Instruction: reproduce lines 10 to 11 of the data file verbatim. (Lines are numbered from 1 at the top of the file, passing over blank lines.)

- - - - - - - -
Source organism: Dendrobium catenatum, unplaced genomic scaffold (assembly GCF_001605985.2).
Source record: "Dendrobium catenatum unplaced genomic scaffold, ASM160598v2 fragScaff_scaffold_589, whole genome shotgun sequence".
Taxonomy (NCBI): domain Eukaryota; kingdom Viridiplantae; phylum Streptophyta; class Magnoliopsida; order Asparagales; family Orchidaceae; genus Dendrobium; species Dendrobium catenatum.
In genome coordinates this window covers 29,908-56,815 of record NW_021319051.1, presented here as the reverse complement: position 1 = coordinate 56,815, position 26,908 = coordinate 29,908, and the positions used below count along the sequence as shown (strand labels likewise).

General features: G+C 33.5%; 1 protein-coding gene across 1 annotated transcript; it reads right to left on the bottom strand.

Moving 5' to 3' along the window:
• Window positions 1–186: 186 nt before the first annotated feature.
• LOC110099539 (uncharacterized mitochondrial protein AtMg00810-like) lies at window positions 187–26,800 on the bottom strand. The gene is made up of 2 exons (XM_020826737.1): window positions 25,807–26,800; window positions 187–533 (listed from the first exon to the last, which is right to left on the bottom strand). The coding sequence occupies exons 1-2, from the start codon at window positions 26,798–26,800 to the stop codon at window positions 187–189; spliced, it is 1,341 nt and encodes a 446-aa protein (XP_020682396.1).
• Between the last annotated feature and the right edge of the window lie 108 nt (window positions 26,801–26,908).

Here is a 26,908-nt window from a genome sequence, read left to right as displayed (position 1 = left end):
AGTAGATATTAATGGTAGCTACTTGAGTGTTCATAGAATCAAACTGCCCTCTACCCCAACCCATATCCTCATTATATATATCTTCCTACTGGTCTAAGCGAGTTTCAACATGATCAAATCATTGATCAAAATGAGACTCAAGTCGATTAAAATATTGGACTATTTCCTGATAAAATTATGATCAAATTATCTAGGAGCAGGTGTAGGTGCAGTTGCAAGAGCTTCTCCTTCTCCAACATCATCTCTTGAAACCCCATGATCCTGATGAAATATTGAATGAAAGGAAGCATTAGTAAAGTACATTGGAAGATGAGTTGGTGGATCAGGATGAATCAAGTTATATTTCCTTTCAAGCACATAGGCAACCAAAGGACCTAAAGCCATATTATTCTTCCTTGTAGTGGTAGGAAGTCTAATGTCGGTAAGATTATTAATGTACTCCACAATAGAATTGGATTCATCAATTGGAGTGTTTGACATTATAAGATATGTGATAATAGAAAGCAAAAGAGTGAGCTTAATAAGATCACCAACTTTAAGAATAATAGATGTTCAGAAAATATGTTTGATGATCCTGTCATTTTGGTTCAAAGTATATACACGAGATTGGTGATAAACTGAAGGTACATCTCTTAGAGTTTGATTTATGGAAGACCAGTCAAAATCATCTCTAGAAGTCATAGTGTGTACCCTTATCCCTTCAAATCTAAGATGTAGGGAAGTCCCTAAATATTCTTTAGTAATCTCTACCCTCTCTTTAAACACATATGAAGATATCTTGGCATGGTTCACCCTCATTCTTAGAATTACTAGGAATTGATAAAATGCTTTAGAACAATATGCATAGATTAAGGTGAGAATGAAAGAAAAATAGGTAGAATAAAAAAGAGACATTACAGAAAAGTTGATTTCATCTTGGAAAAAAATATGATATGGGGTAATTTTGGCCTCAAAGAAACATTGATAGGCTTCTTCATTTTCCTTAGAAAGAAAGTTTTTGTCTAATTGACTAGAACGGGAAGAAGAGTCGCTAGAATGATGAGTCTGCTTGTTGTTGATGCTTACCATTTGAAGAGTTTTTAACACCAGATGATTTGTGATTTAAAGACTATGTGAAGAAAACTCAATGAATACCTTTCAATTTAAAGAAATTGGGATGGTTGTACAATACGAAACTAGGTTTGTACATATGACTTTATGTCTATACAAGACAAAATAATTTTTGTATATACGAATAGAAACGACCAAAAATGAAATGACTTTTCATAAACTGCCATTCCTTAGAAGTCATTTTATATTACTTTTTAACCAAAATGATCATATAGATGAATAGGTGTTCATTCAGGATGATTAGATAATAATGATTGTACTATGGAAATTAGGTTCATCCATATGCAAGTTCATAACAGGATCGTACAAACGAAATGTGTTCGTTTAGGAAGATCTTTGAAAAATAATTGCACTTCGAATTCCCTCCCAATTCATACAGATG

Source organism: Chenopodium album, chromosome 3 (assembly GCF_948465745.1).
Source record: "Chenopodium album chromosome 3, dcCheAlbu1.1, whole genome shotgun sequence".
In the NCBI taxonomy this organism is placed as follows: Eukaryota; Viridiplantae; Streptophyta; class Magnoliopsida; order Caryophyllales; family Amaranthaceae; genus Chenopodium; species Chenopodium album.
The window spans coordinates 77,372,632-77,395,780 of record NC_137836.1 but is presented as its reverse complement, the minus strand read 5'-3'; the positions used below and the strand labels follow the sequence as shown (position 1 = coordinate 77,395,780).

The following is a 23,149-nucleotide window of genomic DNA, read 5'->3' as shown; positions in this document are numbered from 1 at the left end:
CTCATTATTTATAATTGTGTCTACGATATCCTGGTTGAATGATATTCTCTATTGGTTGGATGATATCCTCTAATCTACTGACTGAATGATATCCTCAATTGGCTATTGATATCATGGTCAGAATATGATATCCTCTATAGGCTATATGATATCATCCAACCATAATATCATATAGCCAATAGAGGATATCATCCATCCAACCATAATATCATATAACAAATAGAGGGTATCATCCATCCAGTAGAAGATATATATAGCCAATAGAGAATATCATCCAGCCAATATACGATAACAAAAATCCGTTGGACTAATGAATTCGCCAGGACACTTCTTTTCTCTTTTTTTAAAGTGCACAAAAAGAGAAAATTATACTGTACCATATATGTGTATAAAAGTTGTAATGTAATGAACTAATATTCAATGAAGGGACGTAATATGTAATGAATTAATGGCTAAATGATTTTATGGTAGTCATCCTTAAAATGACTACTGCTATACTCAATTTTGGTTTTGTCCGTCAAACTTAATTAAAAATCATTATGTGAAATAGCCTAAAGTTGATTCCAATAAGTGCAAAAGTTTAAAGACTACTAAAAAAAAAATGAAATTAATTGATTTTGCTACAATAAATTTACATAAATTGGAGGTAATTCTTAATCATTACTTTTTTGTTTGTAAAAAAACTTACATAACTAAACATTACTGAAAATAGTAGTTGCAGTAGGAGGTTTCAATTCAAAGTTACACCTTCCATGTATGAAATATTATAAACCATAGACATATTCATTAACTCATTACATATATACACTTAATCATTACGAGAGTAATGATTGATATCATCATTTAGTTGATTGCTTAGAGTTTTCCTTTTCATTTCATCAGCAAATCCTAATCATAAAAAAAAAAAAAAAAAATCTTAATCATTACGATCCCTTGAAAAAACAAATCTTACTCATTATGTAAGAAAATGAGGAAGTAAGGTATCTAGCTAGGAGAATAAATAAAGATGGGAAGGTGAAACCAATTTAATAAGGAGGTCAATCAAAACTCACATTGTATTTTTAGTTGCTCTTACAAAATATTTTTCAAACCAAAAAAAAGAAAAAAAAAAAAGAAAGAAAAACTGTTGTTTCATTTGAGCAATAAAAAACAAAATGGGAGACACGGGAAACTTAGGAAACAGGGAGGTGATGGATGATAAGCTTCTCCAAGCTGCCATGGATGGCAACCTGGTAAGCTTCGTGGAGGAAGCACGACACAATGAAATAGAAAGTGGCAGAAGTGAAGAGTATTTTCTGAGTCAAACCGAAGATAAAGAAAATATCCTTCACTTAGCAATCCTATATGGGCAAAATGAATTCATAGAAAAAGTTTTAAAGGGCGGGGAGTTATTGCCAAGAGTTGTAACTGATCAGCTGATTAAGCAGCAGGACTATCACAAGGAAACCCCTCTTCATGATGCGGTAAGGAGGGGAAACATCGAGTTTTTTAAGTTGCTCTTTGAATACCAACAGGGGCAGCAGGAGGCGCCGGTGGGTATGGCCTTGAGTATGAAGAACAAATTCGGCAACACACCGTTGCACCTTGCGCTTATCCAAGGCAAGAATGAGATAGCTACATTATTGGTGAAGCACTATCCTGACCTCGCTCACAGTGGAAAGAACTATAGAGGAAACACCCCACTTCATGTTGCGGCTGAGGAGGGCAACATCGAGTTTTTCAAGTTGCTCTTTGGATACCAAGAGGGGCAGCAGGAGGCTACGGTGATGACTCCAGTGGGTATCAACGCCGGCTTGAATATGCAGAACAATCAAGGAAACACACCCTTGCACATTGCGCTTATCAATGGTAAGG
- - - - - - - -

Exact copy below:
Here is a 26,908-nt window from a genome sequence, read left to right as displayed (position 1 = left end):
AGTAGATATTAATGGTAGCTACTTGAGTGTTCATAGAATCAAACTGCCCTCTACCCCAACCCATATCCTCATTATATATATCTTCCTACTGGTCTAAGCGAGTTTCAACATGATCAAATCATTGATCAAAATGAGACTCAAGTCGATTAAAATATTGGACTATTTCCTGATAAAATTATGATCAAATTATCTAGGAGCAGGTGTAGGTGCAGTTGCAAGAGCTTCTCCTTCTCCAACATCATCTCTTGAAACCCCATGATCCTGATGAAATATTGAATGAAAGGAAGCATTAGTAAAGTACATTGGAAGATGAGTTGGTGGATCAGGATGAATCAAGTTATATTTCCTTTCAAGCACATAGGCAACCAAAGGACCTAAAGCCATATTATTCTTCCTTGTAGTGGTAGGAAGTCTAATGTCGGTAAGATTATTAATGTACTCCACAATAGAATTGGATTCATCAATTGGAGTGTTTGACATTATAAGATATGTGATAATAGAAAGCAAAAGAGTGAGCTTAATAAGATCACCAACTTTAAGAATAATAGATGTTCAGAAAATATGTTTGATGATCCTGTCATTTTGGTTCAAAGTATATACACGAGATTGGTGATAAACTGAAGGTACATCTCTTAGAGTTTGATTTATGGAAGACCAGTCAAAATCATCTCTAGAAGTCATAGTGTGTACCCTTATCCCTTCAAATCTAAGATGTAGGGAAGTCCCTAAATATTCTTTAGTAATCTCTACCCTCTCTTTAAACACATATGAAGATATCTTGGCATGGTTCACCCTCATTCTTAGAATTACTAGGAATTGATAAAATGCTTTAGAACAATATGCATAGATTAAGGTGAGAATGAAAGAAAAATAGGTAGAATAAAAAAGAGACATTACAGAAAAGTTGATTTCATCTTGGAAAAAAATATGATATGGGGTAATTTTGGCCTCAAAGAAACATTGATAGGCTTCTTCATTTTCCTTAGAAAGAAAGTTTTTGTCTAATTGACTAGAACGGGAAGAAGAGTCGCTAGAATGATGAGTCTGCTTGTTGTTGATGCTTACCATTTGAAGAGTTTTTAACACCAGATGATTTGTGATTTAAAGACTATGTGAAGAAAACTCAATGAATACCTTTCAATTTAAAGAAATTGGGATGGTTGTACAATACGAAACTAGGTTTGTACATATGACTTTATGTCTATACAAGACAAAATAATTTTTGTATATACGAATAGAAACGACCAAAAATGAAATGACTTTTCATAAACTGCCATTCCTTAGAAGTCATTTTATATTACTTTTTAACCAAAATGATCATATAGATGAATAGGTGTTCATTCAGGATGATTAGATAATAATGATTGTACTATGGAAATTAGGTTCATCCATATGCAAGTTCATAACAGGATCGTACAAACGAAATGTGTTCGTTTAGGAAGATCTTTGAAAAATAATTGCACTTCGAATTCCCTCCCAATTCATACAGATG